Input and Output
We have described input and output methods as they have become necessary in earlier tutorials, but this tutorial collates the information and presents the topic in greater depth. We cover input from the keyboard or from a file and output to a monitor, file or printer.
In some implementations of Pascal, programs are declared using the formatprogram Calculator (input, output);
where the standard input and output are set up by the operating system. Usually, the standard input is the keyboard and the standard output is the monitor (console). In Delphi and Lazarus, the bracketed part of the program declaration is not necessary but is accepted.
The tutorial includes writing to a file with a statement such as write(MyFile, MyVariable) then reading from the file with the corresponding statement read(MyFile, MyVariable). Standard input and output are treated as if they are files. When we use code such as readln(Surname), the standard input is implied by the absence of the file parameter. Try confirming that a statement such as readln(input, Surname) is accepted. Since standard input is treated as a file, you can use the eoln (end of line) and eof (end of file) functions with it.
You have the choice of saving your data either as a textfile or as a typed file such as file of integer. Each choice has pros and cons. You can read a textfile to check its contents when you open it with a text editor but you need to process it serially (starting at the beginning and reading its contents in order). The append procedure to add data to the end of a file applies to a textfile but not to a typed file. A file of integer is not meaningful when viewed in a text editor but it has the advantage that you can use the seek function for random access to any of its data items.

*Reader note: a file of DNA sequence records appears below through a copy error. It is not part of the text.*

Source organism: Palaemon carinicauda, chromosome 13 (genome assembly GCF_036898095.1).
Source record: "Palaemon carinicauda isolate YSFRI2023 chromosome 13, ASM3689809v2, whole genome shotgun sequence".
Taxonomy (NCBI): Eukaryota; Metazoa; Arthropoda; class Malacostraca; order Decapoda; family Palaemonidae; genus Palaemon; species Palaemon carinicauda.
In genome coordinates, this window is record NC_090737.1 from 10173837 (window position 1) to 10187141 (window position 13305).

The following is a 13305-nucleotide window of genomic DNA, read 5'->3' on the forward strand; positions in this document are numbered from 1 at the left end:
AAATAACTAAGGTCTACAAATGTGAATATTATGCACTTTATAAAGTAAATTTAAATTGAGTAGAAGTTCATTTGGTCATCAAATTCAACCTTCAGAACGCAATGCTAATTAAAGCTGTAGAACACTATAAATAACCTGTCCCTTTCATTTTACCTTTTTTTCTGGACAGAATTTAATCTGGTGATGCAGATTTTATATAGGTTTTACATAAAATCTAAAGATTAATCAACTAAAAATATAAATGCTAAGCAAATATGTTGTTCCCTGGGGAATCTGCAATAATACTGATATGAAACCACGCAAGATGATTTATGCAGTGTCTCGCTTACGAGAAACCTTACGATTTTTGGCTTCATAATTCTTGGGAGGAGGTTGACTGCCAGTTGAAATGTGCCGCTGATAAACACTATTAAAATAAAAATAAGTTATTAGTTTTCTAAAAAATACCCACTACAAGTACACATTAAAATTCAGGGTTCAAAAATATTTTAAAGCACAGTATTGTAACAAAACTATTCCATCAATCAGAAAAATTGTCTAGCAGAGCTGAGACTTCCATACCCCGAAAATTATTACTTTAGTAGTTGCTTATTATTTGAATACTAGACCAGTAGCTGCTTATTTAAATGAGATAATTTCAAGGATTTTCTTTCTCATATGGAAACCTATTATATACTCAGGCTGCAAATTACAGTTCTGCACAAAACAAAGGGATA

The programs in the Input from File section are based on the output from the Output to File section. We advise you to work through the sections in order. We demonstrate the use of files of records in sections of the Records and Lists Stacks and Queues tutorials.
Follow the links to sections showing you how to write code for input and output.